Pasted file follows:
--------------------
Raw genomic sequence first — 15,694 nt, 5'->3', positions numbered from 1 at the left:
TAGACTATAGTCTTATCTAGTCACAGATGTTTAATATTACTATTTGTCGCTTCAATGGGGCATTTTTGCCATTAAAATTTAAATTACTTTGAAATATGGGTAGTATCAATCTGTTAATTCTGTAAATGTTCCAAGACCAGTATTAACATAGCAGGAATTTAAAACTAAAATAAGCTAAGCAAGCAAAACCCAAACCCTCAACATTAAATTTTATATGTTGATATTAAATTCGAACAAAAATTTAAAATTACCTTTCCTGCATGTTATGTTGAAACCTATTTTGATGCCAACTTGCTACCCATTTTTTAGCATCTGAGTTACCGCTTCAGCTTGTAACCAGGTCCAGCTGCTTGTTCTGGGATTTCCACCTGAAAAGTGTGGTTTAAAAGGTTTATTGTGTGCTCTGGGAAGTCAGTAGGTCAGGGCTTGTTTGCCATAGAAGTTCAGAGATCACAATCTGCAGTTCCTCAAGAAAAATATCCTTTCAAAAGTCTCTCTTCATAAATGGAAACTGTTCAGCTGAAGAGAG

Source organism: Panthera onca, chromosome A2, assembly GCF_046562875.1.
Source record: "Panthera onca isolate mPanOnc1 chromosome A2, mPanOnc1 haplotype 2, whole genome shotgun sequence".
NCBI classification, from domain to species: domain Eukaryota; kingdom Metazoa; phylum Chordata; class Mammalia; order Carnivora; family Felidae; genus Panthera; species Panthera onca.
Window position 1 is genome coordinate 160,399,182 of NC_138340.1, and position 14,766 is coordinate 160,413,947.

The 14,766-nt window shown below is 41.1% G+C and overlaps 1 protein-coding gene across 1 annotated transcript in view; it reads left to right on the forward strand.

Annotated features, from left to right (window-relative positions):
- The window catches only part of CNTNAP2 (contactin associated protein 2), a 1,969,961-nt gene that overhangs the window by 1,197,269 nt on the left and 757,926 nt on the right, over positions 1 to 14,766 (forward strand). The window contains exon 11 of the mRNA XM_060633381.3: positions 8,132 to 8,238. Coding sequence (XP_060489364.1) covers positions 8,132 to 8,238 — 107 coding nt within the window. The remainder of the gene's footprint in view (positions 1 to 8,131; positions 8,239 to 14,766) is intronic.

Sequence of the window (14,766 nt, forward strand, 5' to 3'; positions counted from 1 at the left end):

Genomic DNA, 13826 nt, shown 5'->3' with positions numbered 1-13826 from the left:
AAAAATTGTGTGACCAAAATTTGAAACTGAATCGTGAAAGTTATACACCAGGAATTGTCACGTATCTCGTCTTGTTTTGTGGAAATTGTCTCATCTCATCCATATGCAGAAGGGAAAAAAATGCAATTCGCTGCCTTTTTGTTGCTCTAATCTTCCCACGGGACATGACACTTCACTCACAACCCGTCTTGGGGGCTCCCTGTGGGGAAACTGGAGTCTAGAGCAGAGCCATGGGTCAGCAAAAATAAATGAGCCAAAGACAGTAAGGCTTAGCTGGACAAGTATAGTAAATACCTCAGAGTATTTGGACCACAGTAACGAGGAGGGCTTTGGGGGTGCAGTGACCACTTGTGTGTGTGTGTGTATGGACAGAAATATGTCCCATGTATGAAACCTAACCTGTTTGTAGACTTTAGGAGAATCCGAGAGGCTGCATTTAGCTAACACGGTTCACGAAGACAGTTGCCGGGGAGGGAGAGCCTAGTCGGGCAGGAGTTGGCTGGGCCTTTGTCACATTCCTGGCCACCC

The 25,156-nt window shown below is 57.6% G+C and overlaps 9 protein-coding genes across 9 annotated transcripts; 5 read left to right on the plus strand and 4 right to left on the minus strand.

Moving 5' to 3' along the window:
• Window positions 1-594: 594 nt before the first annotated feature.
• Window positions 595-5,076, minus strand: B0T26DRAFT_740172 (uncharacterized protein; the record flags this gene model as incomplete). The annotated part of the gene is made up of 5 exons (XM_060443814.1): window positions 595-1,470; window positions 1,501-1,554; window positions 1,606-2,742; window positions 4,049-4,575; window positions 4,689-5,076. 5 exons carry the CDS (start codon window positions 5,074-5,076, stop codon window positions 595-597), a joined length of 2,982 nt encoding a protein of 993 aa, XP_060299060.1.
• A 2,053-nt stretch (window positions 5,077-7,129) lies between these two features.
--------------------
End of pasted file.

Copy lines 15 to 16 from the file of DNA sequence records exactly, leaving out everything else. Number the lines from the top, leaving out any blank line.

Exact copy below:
• Window positions 1-594: 594 nt before the first annotated feature.
• Window positions 595-5,076, minus strand: B0T26DRAFT_740172 (uncharacterized protein; the record flags this gene model as incomplete). The annotated part of the gene is made up of 5 exons (XM_060443814.1): window positions 595-1,470; window positions 1,501-1,554; window positions 1,606-2,742; window positions 4,049-4,575; window positions 4,689-5,076. 5 exons carry the CDS (start codon window positions 5,074-5,076, stop codon window positions 595-597), a joined length of 2,982 nt encoding a protein of 993 aa, XP_060299060.1.